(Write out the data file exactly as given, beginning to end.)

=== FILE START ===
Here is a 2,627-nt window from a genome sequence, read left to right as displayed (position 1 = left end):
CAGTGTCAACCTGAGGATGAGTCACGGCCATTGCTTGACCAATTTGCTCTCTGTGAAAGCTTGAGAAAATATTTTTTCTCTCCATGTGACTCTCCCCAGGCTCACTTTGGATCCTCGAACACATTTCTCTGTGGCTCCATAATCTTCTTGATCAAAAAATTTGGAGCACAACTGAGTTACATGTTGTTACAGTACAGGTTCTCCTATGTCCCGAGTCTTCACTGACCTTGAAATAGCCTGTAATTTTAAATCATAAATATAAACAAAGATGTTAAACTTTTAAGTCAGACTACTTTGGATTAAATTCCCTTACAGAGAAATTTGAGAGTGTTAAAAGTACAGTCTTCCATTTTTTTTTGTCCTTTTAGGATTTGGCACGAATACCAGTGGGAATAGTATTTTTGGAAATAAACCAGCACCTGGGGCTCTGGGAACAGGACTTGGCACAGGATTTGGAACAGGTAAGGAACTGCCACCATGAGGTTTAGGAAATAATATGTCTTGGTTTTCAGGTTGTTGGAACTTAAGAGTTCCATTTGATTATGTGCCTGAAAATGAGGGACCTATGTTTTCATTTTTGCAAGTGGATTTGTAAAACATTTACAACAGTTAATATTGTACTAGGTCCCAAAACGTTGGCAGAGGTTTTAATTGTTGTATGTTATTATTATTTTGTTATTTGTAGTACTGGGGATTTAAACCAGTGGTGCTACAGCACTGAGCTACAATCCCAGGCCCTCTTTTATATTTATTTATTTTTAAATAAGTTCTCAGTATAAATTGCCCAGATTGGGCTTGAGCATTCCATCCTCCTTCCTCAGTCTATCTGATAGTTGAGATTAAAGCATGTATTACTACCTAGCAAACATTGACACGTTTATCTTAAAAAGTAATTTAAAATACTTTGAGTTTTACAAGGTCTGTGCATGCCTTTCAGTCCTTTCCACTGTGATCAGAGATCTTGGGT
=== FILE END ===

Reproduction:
Here is a 2,627-nt window from a genome sequence, read left to right as displayed (position 1 = left end):
CAGTGTCAACCTGAGGATGAGTCACGGCCATTGCTTGACCAATTTGCTCTCTGTGAAAGCTTGAGAAAATATTTTTTCTCTCCATGTGACTCTCCCCAGGCTCACTTTGGATCCTCGAACACATTTCTCTGTGGCTCCATAATCTTCTTGATCAAAAAATTTGGAGCACAACTGAGTTACATGTTGTTACAGTACAGGTTCTCCTATGTCCCGAGTCTTCACTGACCTTGAAATAGCCTGTAATTTTAAATCATAAATATAAACAAAGATGTTAAACTTTTAAGTCAGACTACTTTGGATTAAATTCCCTTACAGAGAAATTTGAGAGTGTTAAAAGTACAGTCTTCCATTTTTTTTTGTCCTTTTAGGATTTGGCACGAATACCAGTGGGAATAGTATTTTTGGAAATAAACCAGCACCTGGGGCTCTGGGAACAGGACTTGGCACAGGATTTGGAACAGGTAAGGAACTGCCACCATGAGGTTTAGGAAATAATATGTCTTGGTTTTCAGGTTGTTGGAACTTAAGAGTTCCATTTGATTATGTGCCTGAAAATGAGGGACCTATGTTTTCATTTTTGCAAGTGGATTTGTAAAACATTTACAACAGTTAATATTGTACTAGGTCCCAAAACGTTGGCAGAGGTTTTAATTGTTGTATGTTATTATTATTTTGTTATTTGTAGTACTGGGGATTTAAACCAGTGGTGCTACAGCACTGAGCTACAATCCCAGGCCCTCTTTTATATTTATTTATTTTTAAATAAGTTCTCAGTATAAATTGCCCAGATTGGGCTTGAGCATTCCATCCTCCTTCCTCAGTCTATCTGATAGTTGAGATTAAAGCATGTATTACTACCTAGCAAACATTGACACGTTTATCTTAAAAAGTAATTTAAAATACTTTGAGTTTTACAAGGTCTGTGCATGCCTTTCAGTCCTTTCCACTGTGATCAGAGATCTTGGGT